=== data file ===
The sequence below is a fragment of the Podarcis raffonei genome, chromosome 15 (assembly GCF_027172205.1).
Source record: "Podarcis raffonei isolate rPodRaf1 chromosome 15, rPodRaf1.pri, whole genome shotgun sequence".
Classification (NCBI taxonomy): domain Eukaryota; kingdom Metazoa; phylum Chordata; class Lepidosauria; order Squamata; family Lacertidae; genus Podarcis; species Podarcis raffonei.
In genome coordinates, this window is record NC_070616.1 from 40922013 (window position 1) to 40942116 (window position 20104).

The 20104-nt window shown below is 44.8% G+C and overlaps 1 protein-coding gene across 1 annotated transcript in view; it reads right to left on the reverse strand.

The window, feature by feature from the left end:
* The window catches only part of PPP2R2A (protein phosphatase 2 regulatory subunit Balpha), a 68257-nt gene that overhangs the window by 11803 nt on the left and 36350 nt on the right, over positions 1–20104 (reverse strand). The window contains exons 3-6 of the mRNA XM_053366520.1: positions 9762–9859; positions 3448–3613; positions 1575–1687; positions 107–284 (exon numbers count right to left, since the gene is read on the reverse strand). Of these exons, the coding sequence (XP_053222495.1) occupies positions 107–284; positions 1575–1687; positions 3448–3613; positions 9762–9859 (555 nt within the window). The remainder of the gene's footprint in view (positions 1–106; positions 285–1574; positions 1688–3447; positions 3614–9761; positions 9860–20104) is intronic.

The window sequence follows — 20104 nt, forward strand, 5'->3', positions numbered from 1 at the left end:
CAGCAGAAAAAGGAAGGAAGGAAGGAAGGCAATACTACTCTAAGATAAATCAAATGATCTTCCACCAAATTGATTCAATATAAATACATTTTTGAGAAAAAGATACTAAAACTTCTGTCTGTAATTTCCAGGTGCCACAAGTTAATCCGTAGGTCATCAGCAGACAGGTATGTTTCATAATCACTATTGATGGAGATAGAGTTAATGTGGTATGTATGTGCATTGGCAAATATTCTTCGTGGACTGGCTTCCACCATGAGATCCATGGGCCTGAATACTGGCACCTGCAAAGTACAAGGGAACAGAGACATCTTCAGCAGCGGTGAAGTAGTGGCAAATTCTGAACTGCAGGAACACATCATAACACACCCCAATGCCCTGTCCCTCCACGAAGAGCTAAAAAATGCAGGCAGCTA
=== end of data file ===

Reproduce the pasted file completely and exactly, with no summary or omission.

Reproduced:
The sequence below is a fragment of the Podarcis raffonei genome, chromosome 15 (assembly GCF_027172205.1).
Source record: "Podarcis raffonei isolate rPodRaf1 chromosome 15, rPodRaf1.pri, whole genome shotgun sequence".
Classification (NCBI taxonomy): domain Eukaryota; kingdom Metazoa; phylum Chordata; class Lepidosauria; order Squamata; family Lacertidae; genus Podarcis; species Podarcis raffonei.
In genome coordinates, this window is record NC_070616.1 from 40922013 (window position 1) to 40942116 (window position 20104).

The 20104-nt window shown below is 44.8% G+C and overlaps 1 protein-coding gene across 1 annotated transcript in view; it reads right to left on the reverse strand.

The window, feature by feature from the left end:
* The window catches only part of PPP2R2A (protein phosphatase 2 regulatory subunit Balpha), a 68257-nt gene that overhangs the window by 11803 nt on the left and 36350 nt on the right, over positions 1–20104 (reverse strand). The window contains exons 3-6 of the mRNA XM_053366520.1: positions 9762–9859; positions 3448–3613; positions 1575–1687; positions 107–284 (exon numbers count right to left, since the gene is read on the reverse strand). Of these exons, the coding sequence (XP_053222495.1) occupies positions 107–284; positions 1575–1687; positions 3448–3613; positions 9762–9859 (555 nt within the window). The remainder of the gene's footprint in view (positions 1–106; positions 285–1574; positions 1688–3447; positions 3614–9761; positions 9860–20104) is intronic.

The window sequence follows — 20104 nt, forward strand, 5'->3', positions numbered from 1 at the left end:
CAGCAGAAAAAGGAAGGAAGGAAGGAAGGCAATACTACTCTAAGATAAATCAAATGATCTTCCACCAAATTGATTCAATATAAATACATTTTTGAGAAAAAGATACTAAAACTTCTGTCTGTAATTTCCAGGTGCCACAAGTTAATCCGTAGGTCATCAGCAGACAGGTATGTTTCATAATCACTATTGATGGAGATAGAGTTAATGTGGTATGTATGTGCATTGGCAAATATTCTTCGTGGACTGGCTTCCACCATGAGATCCATGGGCCTGAATACTGGCACCTGCAAAGTACAAGGGAACAGAGACATCTTCAGCAGCGGTGAAGTAGTGGCAAATTCTGAACTGCAGGAACACATCATAACACACCCCAATGCCCTGTCCCTCCACGAAGAGCTAAAAAATGCAGGCAGCTA